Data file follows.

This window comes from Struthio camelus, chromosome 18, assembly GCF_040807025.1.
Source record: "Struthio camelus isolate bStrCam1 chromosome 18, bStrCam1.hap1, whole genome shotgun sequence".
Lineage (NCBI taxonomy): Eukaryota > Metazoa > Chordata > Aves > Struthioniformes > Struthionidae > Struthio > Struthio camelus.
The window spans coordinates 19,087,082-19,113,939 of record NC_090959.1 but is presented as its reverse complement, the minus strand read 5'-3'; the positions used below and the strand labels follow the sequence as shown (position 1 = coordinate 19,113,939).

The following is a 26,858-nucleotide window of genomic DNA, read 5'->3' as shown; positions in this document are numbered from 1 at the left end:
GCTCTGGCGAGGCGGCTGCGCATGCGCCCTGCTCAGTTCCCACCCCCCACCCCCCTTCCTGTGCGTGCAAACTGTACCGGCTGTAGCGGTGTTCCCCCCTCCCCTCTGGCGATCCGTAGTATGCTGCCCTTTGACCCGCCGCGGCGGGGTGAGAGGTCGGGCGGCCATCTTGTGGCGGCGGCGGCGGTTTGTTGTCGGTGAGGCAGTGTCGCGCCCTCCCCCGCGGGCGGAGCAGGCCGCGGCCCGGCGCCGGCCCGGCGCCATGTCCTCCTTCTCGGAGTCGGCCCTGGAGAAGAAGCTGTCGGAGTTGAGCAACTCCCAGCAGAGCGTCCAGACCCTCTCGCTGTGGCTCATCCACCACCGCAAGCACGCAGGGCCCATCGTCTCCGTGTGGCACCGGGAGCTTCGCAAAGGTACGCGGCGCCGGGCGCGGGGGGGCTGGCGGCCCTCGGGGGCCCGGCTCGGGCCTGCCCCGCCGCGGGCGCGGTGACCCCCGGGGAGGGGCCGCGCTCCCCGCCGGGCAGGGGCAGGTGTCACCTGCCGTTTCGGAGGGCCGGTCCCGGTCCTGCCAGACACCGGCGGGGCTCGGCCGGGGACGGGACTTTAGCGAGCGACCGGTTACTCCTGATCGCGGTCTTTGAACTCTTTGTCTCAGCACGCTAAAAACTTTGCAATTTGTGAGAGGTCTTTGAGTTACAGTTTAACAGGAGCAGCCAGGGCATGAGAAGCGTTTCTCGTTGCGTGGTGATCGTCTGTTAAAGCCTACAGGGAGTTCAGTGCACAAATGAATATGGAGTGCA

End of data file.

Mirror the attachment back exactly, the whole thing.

This window comes from Struthio camelus, chromosome 18, assembly GCF_040807025.1.
Source record: "Struthio camelus isolate bStrCam1 chromosome 18, bStrCam1.hap1, whole genome shotgun sequence".
Lineage (NCBI taxonomy): Eukaryota > Metazoa > Chordata > Aves > Struthioniformes > Struthionidae > Struthio > Struthio camelus.
The window spans coordinates 19,087,082-19,113,939 of record NC_090959.1 but is presented as its reverse complement, the minus strand read 5'-3'; the positions used below and the strand labels follow the sequence as shown (position 1 = coordinate 19,113,939).

The following is a 26,858-nucleotide window of genomic DNA, read 5'->3' as shown; positions in this document are numbered from 1 at the left end:
GCTCTGGCGAGGCGGCTGCGCATGCGCCCTGCTCAGTTCCCACCCCCCACCCCCCTTCCTGTGCGTGCAAACTGTACCGGCTGTAGCGGTGTTCCCCCCTCCCCTCTGGCGATCCGTAGTATGCTGCCCTTTGACCCGCCGCGGCGGGGTGAGAGGTCGGGCGGCCATCTTGTGGCGGCGGCGGCGGTTTGTTGTCGGTGAGGCAGTGTCGCGCCCTCCCCCGCGGGCGGAGCAGGCCGCGGCCCGGCGCCGGCCCGGCGCCATGTCCTCCTTCTCGGAGTCGGCCCTGGAGAAGAAGCTGTCGGAGTTGAGCAACTCCCAGCAGAGCGTCCAGACCCTCTCGCTGTGGCTCATCCACCACCGCAAGCACGCAGGGCCCATCGTCTCCGTGTGGCACCGGGAGCTTCGCAAAGGTACGCGGCGCCGGGCGCGGGGGGGCTGGCGGCCCTCGGGGGCCCGGCTCGGGCCTGCCCCGCCGCGGGCGCGGTGACCCCCGGGGAGGGGCCGCGCTCCCCGCCGGGCAGGGGCAGGTGTCACCTGCCGTTTCGGAGGGCCGGTCCCGGTCCTGCCAGACACCGGCGGGGCTCGGCCGGGGACGGGACTTTAGCGAGCGACCGGTTACTCCTGATCGCGGTCTTTGAACTCTTTGTCTCAGCACGCTAAAAACTTTGCAATTTGTGAGAGGTCTTTGAGTTACAGTTTAACAGGAGCAGCCAGGGCATGAGAAGCGTTTCTCGTTGCGTGGTGATCGTCTGTTAAAGCCTACAGGGAGTTCAGTGCACAAATGAATATGGAGTGCA